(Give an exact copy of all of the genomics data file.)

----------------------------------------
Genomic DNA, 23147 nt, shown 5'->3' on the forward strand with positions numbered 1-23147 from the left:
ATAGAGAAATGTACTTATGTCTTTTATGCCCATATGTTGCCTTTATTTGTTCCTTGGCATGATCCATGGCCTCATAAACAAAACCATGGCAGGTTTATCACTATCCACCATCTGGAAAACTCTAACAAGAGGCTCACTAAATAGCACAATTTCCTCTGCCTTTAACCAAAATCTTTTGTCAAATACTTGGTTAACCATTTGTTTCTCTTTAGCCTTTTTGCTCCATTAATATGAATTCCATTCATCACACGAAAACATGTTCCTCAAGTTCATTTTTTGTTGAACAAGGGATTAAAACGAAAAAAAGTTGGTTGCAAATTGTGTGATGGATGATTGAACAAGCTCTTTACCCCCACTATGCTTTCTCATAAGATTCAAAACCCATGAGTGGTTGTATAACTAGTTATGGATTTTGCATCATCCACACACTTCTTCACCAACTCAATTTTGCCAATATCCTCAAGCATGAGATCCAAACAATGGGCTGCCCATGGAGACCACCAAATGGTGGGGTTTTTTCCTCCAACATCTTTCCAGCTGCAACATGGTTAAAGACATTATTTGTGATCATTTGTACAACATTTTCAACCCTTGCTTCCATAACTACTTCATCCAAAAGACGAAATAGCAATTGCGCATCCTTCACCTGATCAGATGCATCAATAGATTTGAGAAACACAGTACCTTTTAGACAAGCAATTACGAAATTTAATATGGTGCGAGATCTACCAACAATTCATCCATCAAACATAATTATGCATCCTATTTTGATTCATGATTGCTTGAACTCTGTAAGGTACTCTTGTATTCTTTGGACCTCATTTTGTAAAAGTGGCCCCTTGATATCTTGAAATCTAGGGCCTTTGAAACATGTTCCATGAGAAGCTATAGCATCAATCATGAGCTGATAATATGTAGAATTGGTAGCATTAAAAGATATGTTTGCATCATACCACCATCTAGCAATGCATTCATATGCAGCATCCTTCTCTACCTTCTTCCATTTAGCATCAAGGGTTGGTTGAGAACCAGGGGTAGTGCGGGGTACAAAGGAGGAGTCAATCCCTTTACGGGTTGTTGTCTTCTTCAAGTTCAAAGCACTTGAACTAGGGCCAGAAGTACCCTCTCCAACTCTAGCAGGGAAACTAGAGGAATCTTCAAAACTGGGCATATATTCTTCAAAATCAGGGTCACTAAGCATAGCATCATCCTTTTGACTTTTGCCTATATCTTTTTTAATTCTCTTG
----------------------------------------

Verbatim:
Genomic DNA, 23147 nt, shown 5'->3' on the forward strand with positions numbered 1-23147 from the left:
ATAGAGAAATGTACTTATGTCTTTTATGCCCATATGTTGCCTTTATTTGTTCCTTGGCATGATCCATGGCCTCATAAACAAAACCATGGCAGGTTTATCACTATCCACCATCTGGAAAACTCTAACAAGAGGCTCACTAAATAGCACAATTTCCTCTGCCTTTAACCAAAATCTTTTGTCAAATACTTGGTTAACCATTTGTTTCTCTTTAGCCTTTTTGCTCCATTAATATGAATTCCATTCATCACACGAAAACATGTTCCTCAAGTTCATTTTTTGTTGAACAAGGGATTAAAACGAAAAAAAGTTGGTTGCAAATTGTGTGATGGATGATTGAACAAGCTCTTTACCCCCACTATGCTTTCTCATAAGATTCAAAACCCATGAGTGGTTGTATAACTAGTTATGGATTTTGCATCATCCACACACTTCTTCACCAACTCAATTTTGCCAATATCCTCAAGCATGAGATCCAAACAATGGGCTGCCCATGGAGACCACCAAATGGTGGGGTTTTTTCCTCCAACATCTTTCCAGCTGCAACATGGTTAAAGACATTATTTGTGATCATTTGTACAACATTTTCAACCCTTGCTTCCATAACTACTTCATCCAAAAGACGAAATAGCAATTGCGCATCCTTCACCTGATCAGATGCATCAATAGATTTGAGAAACACAGTACCTTTTAGACAAGCAATTACGAAATTTAATATGGTGCGAGATCTACCAACAATTCATCCATCAAACATAATTATGCATCCTATTTTGATTCATGATTGCTTGAACTCTGTAAGGTACTCTTGTATTCTTTGGACCTCATTTTGTAAAAGTGGCCCCTTGATATCTTGAAATCTAGGGCCTTTGAAACATGTTCCATGAGAAGCTATAGCATCAATCATGAGCTGATAATATGTAGAATTGGTAGCATTAAAAGATATGTTTGCATCATACCACCATCTAGCAATGCATTCATATGCAGCATCCTTCTCTACCTTCTTCCATTTAGCATCAAGGGTTGGTTGAGAACCAGGGGTAGTGCGGGGTACAAAGGAGGAGTCAATCCCTTTACGGGTTGTTGTCTTCTTCAAGTTCAAAGCACTTGAACTAGGGCCAGAAGTACCCTCTCCAACTCTAGCAGGGAAACTAGAGGAATCTTCAAAACTGGGCATATATTCTTCAAAATCAGGGTCACTAAGCATAGCATCATCCTTTTGACTTTTGCCTATATCTTTTTTAATTCTCTTG